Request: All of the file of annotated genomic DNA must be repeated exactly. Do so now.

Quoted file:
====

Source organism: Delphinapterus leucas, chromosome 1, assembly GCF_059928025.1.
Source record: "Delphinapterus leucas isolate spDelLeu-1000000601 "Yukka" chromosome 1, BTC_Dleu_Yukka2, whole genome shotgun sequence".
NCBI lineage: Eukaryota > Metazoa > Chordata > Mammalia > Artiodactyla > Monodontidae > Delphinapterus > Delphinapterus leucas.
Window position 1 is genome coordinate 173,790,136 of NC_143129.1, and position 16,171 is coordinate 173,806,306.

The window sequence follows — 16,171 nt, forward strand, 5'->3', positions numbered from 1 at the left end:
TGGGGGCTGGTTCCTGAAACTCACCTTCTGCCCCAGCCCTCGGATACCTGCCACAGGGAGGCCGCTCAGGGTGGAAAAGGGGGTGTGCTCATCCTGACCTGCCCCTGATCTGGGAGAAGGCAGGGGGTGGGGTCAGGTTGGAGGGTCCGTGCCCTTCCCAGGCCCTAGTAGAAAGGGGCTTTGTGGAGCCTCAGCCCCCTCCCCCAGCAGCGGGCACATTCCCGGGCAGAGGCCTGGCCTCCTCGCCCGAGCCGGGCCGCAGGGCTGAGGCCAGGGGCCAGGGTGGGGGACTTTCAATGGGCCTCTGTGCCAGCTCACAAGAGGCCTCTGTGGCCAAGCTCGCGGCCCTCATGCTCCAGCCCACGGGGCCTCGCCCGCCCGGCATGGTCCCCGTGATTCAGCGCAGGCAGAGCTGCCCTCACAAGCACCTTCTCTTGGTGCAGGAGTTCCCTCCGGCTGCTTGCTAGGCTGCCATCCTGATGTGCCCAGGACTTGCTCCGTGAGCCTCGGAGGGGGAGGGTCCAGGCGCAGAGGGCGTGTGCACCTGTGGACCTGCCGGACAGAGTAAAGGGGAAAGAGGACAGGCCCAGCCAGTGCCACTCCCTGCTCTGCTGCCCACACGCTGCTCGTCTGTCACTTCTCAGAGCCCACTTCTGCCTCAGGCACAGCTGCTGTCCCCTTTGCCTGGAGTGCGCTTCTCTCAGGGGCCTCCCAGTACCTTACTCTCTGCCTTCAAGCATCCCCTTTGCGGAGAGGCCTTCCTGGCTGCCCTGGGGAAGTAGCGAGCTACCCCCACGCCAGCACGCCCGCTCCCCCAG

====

Source organism: Delphinapterus leucas, chromosome 1, assembly GCF_059928025.1.
Source record: "Delphinapterus leucas isolate spDelLeu-1000000601 "Yukka" chromosome 1, BTC_Dleu_Yukka2, whole genome shotgun sequence".
NCBI lineage: Eukaryota > Metazoa > Chordata > Mammalia > Artiodactyla > Monodontidae > Delphinapterus > Delphinapterus leucas.
Window position 1 is genome coordinate 173,790,136 of NC_143129.1, and position 16,171 is coordinate 173,806,306.

The window sequence follows — 16,171 nt, forward strand, 5'->3', positions numbered from 1 at the left end:
TGGGGGCTGGTTCCTGAAACTCACCTTCTGCCCCAGCCCTCGGATACCTGCCACAGGGAGGCCGCTCAGGGTGGAAAAGGGGGTGTGCTCATCCTGACCTGCCCCTGATCTGGGAGAAGGCAGGGGGTGGGGTCAGGTTGGAGGGTCCGTGCCCTTCCCAGGCCCTAGTAGAAAGGGGCTTTGTGGAGCCTCAGCCCCCTCCCCCAGCAGCGGGCACATTCCCGGGCAGAGGCCTGGCCTCCTCGCCCGAGCCGGGCCGCAGGGCTGAGGCCAGGGGCCAGGGTGGGGGACTTTCAATGGGCCTCTGTGCCAGCTCACAAGAGGCCTCTGTGGCCAAGCTCGCGGCCCTCATGCTCCAGCCCACGGGGCCTCGCCCGCCCGGCATGGTCCCCGTGATTCAGCGCAGGCAGAGCTGCCCTCACAAGCACCTTCTCTTGGTGCAGGAGTTCCCTCCGGCTGCTTGCTAGGCTGCCATCCTGATGTGCCCAGGACTTGCTCCGTGAGCCTCGGAGGGGGAGGGTCCAGGCGCAGAGGGCGTGTGCACCTGTGGACCTGCCGGACAGAGTAAAGGGGAAAGAGGACAGGCCCAGCCAGTGCCACTCCCTGCTCTGCTGCCCACACGCTGCTCGTCTGTCACTTCTCAGAGCCCACTTCTGCCTCAGGCACAGCTGCTGTCCCCTTTGCCTGGAGTGCGCTTCTCTCAGGGGCCTCCCAGTACCTTACTCTCTGCCTTCAAGCATCCCCTTTGCGGAGAGGCCTTCCTGGCTGCCCTGGGGAAGTAGCGAGCTACCCCCACGCCAGCACGCCCGCTCCCCCAG